Historic celebrations as society marks milestone

The Mayor and Mayoress of Newtownabbey,Victor and Vikki Robinson are pictured with Abbey Historical Society chairman Vikki Dundass (front right) and members who were invited to the Mayor's Parlour to mark the work and 20th anniversary of the group. INNT 18-006-PSB
The Mayor and Mayoress of Newtownabbey,Victor and Vikki Robinson are pictured with Abbey Historical Society chairman Vikki Dundass (front right) and members who were invited to the Mayor's Parlour to mark the work and 20th anniversary of the group. INNT 18-006-PSB

Abbey Historical Society continues to go from strength to strength as it celebrates its 20th anniversary year.

In 1992 the Coole Society group was formed by the chairman of the board of governors at Monkstown Community School, Shaun Henry but it was not until the group’s first annual general meeting that the name was changed to become The Abbey Historical Society.

Since those early days, the group has grown each year and has flourished to become one of the most popular organisations within the Newtownabbey area and a valuable resource for historical research for many people far beyond the borough.

Pivotal to the many years of the Abbey Historical Society was the well-known historian, the late Robert (Bob) Armstrong MBE.

For 12 years the Society met in the 400-year-old dilapidated plantation bawn building known as the White House.

Despite a leaking roof and damp walls, the Abbey Historical Society continued in all weathers with its monthly meetings and weekly historical Wednesday night classes in the Whitehouse Park building.

The society became the driving force behind the White House’s eventual restoration.

The property was acquired by the White House Preservation Trust and in 2008 restoration work began on the site.

Society chairman Vikki Dundas told the Times: “Over the decades the we have been very fortunate to have had such active committees and hard working members, which have enabled us to move forward and now we hold our meetings in the comfort of the restored White House.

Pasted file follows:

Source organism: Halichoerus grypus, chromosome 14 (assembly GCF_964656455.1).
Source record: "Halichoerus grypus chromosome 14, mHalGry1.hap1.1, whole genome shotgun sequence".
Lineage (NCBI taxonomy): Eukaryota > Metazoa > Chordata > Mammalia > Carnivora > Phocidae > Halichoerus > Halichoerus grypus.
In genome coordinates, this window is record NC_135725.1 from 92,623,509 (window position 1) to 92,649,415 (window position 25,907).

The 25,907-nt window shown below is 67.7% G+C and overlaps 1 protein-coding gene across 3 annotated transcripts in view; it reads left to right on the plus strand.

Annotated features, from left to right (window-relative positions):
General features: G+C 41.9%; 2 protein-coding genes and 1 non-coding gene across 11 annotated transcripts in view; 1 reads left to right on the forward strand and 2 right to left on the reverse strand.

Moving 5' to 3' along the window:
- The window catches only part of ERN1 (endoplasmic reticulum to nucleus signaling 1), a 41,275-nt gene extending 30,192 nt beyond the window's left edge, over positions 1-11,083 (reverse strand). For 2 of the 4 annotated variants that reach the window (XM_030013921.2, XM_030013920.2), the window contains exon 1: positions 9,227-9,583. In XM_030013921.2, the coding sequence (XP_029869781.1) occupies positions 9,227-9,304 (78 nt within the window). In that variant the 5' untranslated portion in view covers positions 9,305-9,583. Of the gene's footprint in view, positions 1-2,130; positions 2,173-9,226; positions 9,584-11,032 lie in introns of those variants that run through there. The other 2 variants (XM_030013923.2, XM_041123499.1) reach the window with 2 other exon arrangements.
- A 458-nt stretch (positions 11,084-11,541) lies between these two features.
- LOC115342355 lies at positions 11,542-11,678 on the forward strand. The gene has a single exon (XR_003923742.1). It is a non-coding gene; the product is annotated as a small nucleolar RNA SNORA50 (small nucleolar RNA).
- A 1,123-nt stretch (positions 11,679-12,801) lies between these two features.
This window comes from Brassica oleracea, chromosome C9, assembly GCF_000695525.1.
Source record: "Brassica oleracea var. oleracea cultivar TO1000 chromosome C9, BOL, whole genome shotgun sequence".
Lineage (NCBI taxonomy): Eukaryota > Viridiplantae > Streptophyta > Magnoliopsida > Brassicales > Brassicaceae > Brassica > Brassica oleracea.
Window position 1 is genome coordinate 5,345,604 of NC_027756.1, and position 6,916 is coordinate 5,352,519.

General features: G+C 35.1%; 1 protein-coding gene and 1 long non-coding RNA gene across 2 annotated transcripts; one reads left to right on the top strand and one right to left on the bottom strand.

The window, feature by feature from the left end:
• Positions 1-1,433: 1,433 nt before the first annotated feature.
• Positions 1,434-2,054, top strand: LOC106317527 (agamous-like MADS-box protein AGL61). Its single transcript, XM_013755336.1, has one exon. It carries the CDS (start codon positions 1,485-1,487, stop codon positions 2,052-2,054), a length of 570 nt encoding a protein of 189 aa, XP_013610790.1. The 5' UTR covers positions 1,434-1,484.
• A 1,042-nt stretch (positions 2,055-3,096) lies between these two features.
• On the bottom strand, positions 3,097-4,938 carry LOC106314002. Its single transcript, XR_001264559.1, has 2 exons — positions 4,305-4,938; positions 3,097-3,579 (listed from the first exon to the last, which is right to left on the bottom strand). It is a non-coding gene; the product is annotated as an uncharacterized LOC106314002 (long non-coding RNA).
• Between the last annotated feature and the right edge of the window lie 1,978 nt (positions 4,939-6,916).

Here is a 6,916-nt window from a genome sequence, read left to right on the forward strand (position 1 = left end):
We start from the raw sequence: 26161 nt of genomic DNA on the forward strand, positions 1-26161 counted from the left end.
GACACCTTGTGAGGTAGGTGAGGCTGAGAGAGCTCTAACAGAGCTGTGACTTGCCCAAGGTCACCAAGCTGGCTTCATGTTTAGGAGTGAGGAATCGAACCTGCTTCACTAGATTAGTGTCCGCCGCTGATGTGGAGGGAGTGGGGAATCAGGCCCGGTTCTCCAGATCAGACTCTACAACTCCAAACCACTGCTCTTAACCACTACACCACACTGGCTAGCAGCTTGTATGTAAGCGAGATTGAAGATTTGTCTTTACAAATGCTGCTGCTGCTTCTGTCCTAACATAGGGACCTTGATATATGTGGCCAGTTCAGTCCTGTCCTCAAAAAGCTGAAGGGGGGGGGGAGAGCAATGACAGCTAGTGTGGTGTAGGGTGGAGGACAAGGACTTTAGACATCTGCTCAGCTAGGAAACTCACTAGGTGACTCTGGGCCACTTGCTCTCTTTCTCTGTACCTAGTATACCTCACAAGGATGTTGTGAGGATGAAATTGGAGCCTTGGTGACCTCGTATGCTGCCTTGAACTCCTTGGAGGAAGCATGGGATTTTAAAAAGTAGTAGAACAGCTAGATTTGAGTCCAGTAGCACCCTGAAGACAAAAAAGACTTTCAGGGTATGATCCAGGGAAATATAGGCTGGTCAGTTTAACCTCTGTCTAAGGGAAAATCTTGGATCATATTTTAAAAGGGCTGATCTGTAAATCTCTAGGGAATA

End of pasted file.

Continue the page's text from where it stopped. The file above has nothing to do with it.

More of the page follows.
“Many of our members are volunteers at the bawn which is now a heritage and exhibition centre and which attracts visitors from all over the world. The success of the Abbey is very much a team effort.”

The society, which is cross-community and non-religious, is a member of the Federation of Ulster Local Studies and of the Ulster Architectural Heritage Society.

It has a membership of around 80 and is totally self-reliant.

The group has also produced calendars documenting famous locations around the borough throughout history which have been distributed around the world.

Vikki continued: “Our aim has and always will be to promote Irish history in Newtownabbey and beyond.

“History knows no bounds and we have covered a vast distance.

“Over the years we have had some fantastic speakers at our evenings, talking on a wide range of subjects and this is an opportunity to say a very big ‘thank you’ to all of those people who have made our nights so informative and enjoyable.

“Now as we come into the summer, our weekly Wednesday history class will be out and about, visiting historic sites of churches, grand houses, graveyards, and many other incredible locations.

“In the past we have been joined by visitors from as far a field as Nova Scotia, Russia, America and Australia in helping them to trace their family roots and they have gone on to become firm friends of the Abbey.”

Vikki, who has been in the society for 15 years, paid tribute to the support the Abbey Historical Society has received from Newtownabbey Borough Council and in particular, Alliance representative Billy Webb.

Vikki added: “Out 20th anniversary celebrations will be celebrated by several events and they will go down in the annals of history.

“The society is like a family, you really do make good friends for life. Yes we have had out ups and our downs - but I love it.”